South America Calling
Alastair Stewart South America Correspondent

Wednesday 01/16/13

Amber Light on Argentina Soy, Corn Dryness

Soybean and corn farms in key growing regions of Argentina are in need of rain.

This sounds like a line fed by farmers to know-nothing journalists after regular deluges between October and December left many complaining that they couldn't plant because of waterlogging.

But several sources say it is true.

Many farms in Buenos Aires and Cordoba provinces have received little or no rain since Dec. 20 and with soybeans entering the key flowering phase and corn developing fast, showers are needed in the next week or two.

"We needed sun to dry up the fields before. Now we need rain and not just a drizzle," said Eduardo Reynolds, a grains broker who also farms in western Buenos Aires province.

Unfortunately, the near-term weather outlook isn't too encouraging. Southwestern and western crop areas got some rain overnight, but patterns favor below-normal rainfall during the next 10 days, according to Joel Burgio, DTN senior ag meteorologist.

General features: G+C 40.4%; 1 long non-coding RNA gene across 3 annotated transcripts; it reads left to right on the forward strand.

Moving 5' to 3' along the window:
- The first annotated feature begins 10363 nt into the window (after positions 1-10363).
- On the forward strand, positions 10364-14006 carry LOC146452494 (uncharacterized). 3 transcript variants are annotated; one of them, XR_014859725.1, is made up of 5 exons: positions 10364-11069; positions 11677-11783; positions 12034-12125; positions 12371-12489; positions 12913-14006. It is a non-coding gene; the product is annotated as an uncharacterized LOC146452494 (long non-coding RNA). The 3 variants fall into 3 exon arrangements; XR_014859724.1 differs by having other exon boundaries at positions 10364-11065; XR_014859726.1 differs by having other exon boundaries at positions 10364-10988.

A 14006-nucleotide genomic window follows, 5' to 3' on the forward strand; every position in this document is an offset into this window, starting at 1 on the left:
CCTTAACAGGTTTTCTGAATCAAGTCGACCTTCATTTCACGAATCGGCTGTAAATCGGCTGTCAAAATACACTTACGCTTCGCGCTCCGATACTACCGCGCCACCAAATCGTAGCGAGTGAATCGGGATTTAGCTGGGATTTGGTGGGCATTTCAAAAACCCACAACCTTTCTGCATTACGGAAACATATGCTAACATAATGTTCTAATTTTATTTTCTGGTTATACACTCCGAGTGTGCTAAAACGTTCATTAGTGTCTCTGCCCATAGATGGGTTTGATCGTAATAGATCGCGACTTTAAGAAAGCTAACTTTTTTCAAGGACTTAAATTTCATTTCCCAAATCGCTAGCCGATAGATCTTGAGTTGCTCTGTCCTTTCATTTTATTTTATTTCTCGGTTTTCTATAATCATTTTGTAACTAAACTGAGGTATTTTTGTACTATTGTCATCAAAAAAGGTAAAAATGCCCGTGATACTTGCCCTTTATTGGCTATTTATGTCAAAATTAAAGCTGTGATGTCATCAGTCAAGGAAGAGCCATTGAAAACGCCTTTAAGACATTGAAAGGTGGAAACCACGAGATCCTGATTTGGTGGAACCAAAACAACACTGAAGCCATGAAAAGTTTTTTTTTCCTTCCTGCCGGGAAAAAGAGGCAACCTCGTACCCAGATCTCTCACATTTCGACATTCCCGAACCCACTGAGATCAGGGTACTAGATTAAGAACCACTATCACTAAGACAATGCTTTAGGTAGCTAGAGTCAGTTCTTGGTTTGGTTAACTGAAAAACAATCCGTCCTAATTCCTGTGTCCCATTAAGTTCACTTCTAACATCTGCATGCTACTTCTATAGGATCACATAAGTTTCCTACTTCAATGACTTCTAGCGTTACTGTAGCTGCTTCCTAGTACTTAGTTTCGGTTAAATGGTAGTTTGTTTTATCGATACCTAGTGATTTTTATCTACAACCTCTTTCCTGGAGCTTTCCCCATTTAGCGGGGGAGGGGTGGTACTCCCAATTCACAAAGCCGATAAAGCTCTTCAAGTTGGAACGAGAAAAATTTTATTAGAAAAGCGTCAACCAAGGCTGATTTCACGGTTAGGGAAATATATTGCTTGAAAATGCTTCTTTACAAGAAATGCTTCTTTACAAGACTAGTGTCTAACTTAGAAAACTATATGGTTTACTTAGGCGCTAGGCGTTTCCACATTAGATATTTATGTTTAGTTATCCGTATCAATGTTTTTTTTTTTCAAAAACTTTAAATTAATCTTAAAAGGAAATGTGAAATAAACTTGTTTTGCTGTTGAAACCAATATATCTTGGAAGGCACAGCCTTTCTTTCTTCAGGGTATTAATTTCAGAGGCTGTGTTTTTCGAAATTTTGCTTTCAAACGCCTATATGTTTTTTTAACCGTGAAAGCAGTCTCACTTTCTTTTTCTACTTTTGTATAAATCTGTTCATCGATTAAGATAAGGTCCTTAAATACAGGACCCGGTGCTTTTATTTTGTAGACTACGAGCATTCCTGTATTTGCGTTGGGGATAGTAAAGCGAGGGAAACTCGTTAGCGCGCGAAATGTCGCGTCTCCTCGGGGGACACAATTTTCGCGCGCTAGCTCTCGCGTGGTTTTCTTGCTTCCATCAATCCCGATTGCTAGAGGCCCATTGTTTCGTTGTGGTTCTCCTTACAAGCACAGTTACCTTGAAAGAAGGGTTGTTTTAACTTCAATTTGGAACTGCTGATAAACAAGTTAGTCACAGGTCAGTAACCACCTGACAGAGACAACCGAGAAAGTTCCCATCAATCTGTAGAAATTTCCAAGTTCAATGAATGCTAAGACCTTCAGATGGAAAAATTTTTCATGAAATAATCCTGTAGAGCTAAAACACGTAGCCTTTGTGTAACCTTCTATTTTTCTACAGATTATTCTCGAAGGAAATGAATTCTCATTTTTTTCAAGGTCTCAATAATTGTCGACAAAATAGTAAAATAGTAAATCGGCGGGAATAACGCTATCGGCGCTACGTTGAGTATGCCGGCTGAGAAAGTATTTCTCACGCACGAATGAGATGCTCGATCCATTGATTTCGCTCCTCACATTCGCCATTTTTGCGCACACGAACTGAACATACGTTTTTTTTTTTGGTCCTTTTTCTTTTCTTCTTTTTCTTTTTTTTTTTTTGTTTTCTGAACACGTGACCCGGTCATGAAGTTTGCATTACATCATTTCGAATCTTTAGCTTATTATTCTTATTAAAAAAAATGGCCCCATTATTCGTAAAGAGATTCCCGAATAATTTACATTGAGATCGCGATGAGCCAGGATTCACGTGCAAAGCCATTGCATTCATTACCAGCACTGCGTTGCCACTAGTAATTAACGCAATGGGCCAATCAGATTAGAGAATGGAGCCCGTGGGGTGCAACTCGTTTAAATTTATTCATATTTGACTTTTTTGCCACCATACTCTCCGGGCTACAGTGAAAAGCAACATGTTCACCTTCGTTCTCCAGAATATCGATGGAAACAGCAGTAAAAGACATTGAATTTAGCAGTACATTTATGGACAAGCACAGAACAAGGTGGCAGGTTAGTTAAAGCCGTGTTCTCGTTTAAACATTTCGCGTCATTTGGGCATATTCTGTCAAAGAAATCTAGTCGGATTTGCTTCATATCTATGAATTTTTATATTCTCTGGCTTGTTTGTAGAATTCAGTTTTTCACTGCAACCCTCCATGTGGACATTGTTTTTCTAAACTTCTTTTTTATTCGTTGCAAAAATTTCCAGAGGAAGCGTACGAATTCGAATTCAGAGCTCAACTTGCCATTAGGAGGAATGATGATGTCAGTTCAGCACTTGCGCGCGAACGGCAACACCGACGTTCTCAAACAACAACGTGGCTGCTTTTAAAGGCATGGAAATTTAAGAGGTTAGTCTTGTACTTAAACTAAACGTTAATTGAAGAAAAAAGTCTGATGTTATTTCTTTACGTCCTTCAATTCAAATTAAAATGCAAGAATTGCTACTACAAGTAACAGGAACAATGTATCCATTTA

The high-pressure system currently sitting over continental Argentina, which has limited rainfall to one-fourth to 1 inch in many parts of the grain belt during January, is only expected to move in February.

Obviously, the impact of a dry January -- a notoriously erratic month for rain -- will be much less than normal because the excessive rains meant soil moisture levels were so high coming into the month.

However, those levels need to be replenished and are already below average across the northwest of the grain belt, according to SMN, the state weather service.

This is obviously a situation to watch.

The U.S. Department of Agriculture is currently forecasting an Argentine soybean crop of 54 million metric tons, up 35% on last year's drought-hit crop, while corn output is pegged at 28 million metric tons, up 33% on the 2011-12.

Local forecasters generally put the number lower, while the Argentine government pegs production higher.

(ES)

Posted at 10:29AM CST 01/16/13 by Alastair Stewart
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